by Dr. Suzanne Simard —
With another wildfire, flooding and drought season upon us – one that is forecasted to be the same if not worse than last year for British Columbia and already causing a state of emergency in other parts of the country – it is abundantly clear that the province’s forests are in desperate need of nurturing and communities are gasping for change.
A recent Finding the Mother Tree: Discovering the Wisdom of the Forest Thompson Nicola Regional District (TNRD) library speaking tour was a profound reminder of what so many community members are eager to hear more about – how to protect their communities from further climate change and forest loss devastation.
Instead of wanting to hear more about the home-grown award-winning book and writing process, TNRD residents from libraries throughout the region repeatedly asked questions about what they can do to ensure their communities can remain healthy and intact for generations to come.
Among the most vocal were Merritt citizens. From referencing the Mother Tree lessons being taught at the high school to asking about how the community can streamline their efforts when it comes to recycling building supplies, the group in attendance for the talk was deeply engaged. They came from all parts of the region, including nearby Indigenous communities who are already routinely engaging in healthy forests practices.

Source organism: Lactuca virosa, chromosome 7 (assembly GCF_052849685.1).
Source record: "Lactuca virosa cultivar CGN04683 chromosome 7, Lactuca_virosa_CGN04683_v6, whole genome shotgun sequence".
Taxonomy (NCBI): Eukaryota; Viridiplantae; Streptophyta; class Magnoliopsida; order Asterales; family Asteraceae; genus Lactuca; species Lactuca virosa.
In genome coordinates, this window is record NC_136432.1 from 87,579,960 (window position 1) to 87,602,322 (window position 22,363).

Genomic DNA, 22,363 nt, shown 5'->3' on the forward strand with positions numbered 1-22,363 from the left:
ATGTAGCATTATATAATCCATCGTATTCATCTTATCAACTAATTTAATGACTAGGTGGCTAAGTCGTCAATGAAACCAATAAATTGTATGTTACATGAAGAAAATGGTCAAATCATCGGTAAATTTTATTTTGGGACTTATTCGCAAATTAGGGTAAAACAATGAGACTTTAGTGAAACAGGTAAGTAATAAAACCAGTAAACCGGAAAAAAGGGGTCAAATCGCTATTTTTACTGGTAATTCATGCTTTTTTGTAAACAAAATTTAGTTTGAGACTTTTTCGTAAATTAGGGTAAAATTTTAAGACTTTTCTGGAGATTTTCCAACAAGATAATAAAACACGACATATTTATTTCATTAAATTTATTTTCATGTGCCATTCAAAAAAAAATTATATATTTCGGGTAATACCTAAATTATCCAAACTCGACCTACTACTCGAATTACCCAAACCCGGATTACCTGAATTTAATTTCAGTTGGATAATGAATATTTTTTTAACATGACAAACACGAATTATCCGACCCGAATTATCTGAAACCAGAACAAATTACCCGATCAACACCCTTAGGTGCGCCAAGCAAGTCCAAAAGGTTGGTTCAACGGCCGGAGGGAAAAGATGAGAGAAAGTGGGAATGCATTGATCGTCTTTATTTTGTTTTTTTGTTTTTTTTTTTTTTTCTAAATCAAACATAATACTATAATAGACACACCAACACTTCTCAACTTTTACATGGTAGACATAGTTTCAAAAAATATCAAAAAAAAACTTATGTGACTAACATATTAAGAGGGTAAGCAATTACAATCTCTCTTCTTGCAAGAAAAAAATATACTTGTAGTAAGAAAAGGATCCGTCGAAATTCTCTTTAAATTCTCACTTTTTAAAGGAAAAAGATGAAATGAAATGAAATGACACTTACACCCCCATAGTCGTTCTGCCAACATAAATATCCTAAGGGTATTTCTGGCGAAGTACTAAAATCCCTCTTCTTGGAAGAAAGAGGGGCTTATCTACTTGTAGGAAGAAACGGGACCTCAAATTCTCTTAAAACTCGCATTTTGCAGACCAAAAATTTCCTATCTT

What community residents heard consistently was the time has come to spread a Mother Tree Network message and that is to mobilize together to advance forest policy change and economic innovation.
B.C. communities, particularly forest-dependent communities, are seeing the ongoing impact of climate change outside their front doors. Throughout the TNRD and other parts of the province, they live with neighborhood reminders of what extreme climatic conditions can do to the natural landscape. Flood, drought and fire alerts are commonplace in these communities now. Not to mention talk of recovery efforts after natural disasters occur.
Through communities rallying together to call for nature-based solutions such as land stewardship being guided by First Nations and local communities or stronger policies being developed for protection of old and primary forests, voices will be heard. And government officials need that input to help guide them in developing policy that will reflect what a growing body of scientific evidence is already showing us – clearcut logging and fire-prone industrial plantations contribute to things like flood and landslide risks because those lost forests are no longer there to hold soil or sediment in place and channel precipitation underground. A growing body of scientific evidence is even showing us that the biodiversity loss resulting from global deforestation is not only impacting plant species and animal population counts but also overall human health.
TNRD residents showed they don’t believe there is any time to waste when it comes to saving our planet. Through these library visits, they demonstrated an inherent understanding of the little time we have left to reconfigure our land management policies and practices.
It was mentioned throughout the tour so worthy of mentioning again – conserving our forests is the fastest and most effective way to stabilize our climate so let’s get even busier now and make sure we are doing it together.
UBC Faculty of Forestry professor Dr. Suzanne Simard is the author of Finding the Mother Tree: Discovering the Wisdom of the Forest and leads the Mother Tree Project and Network.